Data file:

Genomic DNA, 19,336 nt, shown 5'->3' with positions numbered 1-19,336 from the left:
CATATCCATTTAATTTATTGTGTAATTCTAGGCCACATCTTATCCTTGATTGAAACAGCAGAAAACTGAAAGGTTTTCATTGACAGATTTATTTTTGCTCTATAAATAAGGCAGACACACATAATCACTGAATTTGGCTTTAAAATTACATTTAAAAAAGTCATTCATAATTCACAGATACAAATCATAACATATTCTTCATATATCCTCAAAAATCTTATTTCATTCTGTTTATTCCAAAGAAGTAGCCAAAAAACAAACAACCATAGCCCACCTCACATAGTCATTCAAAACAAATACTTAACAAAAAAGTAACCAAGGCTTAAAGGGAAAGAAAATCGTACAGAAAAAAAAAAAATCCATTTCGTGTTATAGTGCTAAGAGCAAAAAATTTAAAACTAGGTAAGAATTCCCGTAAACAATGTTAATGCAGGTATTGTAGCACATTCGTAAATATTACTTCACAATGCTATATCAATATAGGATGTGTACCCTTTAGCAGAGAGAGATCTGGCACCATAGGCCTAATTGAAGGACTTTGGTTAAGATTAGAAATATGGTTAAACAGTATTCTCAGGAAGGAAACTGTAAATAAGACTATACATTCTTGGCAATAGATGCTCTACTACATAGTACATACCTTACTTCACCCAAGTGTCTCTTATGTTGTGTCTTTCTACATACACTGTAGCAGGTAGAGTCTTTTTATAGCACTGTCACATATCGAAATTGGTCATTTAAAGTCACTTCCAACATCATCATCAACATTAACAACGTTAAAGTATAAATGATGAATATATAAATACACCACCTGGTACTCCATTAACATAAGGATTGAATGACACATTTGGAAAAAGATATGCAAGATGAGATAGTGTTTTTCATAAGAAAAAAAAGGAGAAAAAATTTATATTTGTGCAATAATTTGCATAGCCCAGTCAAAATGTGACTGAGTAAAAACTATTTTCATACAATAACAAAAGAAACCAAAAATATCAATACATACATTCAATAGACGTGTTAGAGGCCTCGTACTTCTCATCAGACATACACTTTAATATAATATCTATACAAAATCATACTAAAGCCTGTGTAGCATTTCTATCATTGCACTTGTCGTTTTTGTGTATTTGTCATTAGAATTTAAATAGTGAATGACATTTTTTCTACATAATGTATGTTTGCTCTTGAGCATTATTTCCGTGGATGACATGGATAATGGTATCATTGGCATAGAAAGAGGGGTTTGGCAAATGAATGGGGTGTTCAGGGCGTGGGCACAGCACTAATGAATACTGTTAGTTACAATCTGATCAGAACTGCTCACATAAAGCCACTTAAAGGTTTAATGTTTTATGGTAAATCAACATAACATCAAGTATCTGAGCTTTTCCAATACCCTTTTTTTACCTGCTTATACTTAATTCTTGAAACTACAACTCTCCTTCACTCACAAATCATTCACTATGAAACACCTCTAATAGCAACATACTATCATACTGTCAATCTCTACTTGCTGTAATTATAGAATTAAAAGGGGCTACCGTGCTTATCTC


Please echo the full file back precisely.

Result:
Genomic DNA, 19,336 nt, shown 5'->3' with positions numbered 1-19,336 from the left:
CATATCCATTTAATTTATTGTGTAATTCTAGGCCACATCTTATCCTTGATTGAAACAGCAGAAAACTGAAAGGTTTTCATTGACAGATTTATTTTTGCTCTATAAATAAGGCAGACACACATAATCACTGAATTTGGCTTTAAAATTACATTTAAAAAAGTCATTCATAATTCACAGATACAAATCATAACATATTCTTCATATATCCTCAAAAATCTTATTTCATTCTGTTTATTCCAAAGAAGTAGCCAAAAAACAAACAACCATAGCCCACCTCACATAGTCATTCAAAACAAATACTTAACAAAAAAGTAACCAAGGCTTAAAGGGAAAGAAAATCGTACAGAAAAAAAAAAAATCCATTTCGTGTTATAGTGCTAAGAGCAAAAAATTTAAAACTAGGTAAGAATTCCCGTAAACAATGTTAATGCAGGTATTGTAGCACATTCGTAAATATTACTTCACAATGCTATATCAATATAGGATGTGTACCCTTTAGCAGAGAGAGATCTGGCACCATAGGCCTAATTGAAGGACTTTGGTTAAGATTAGAAATATGGTTAAACAGTATTCTCAGGAAGGAAACTGTAAATAAGACTATACATTCTTGGCAATAGATGCTCTACTACATAGTACATACCTTACTTCACCCAAGTGTCTCTTATGTTGTGTCTTTCTACATACACTGTAGCAGGTAGAGTCTTTTTATAGCACTGTCACATATCGAAATTGGTCATTTAAAGTCACTTCCAACATCATCATCAACATTAACAACGTTAAAGTATAAATGATGAATATATAAATACACCACCTGGTACTCCATTAACATAAGGATTGAATGACACATTTGGAAAAAGATATGCAAGATGAGATAGTGTTTTTCATAAGAAAAAAAAGGAGAAAAAATTTATATTTGTGCAATAATTTGCATAGCCCAGTCAAAATGTGACTGAGTAAAAACTATTTTCATACAATAACAAAAGAAACCAAAAATATCAATACATACATTCAATAGACGTGTTAGAGGCCTCGTACTTCTCATCAGACATACACTTTAATATAATATCTATACAAAATCATACTAAAGCCTGTGTAGCATTTCTATCATTGCACTTGTCGTTTTTGTGTATTTGTCATTAGAATTTAAATAGTGAATGACATTTTTTCTACATAATGTATGTTTGCTCTTGAGCATTATTTCCGTGGATGACATGGATAATGGTATCATTGGCATAGAAAGAGGGGTTTGGCAAATGAATGGGGTGTTCAGGGCGTGGGCACAGCACTAATGAATACTGTTAGTTACAATCTGATCAGAACTGCTCACATAAAGCCACTTAAAGGTTTAATGTTTTATGGTAAATCAACATAACATCAAGTATCTGAGCTTTTCCAATACCCTTTTTTTACCTGCTTATACTTAATTCTTGAAACTACAACTCTCCTTCACTCACAAATCATTCACTATGAAACACCTCTAATAGCAACATACTATCATACTGTCAATCTCTACTTGCTGTAATTATAGAATTAAAAGGGGCTACCGTGCTTATCTC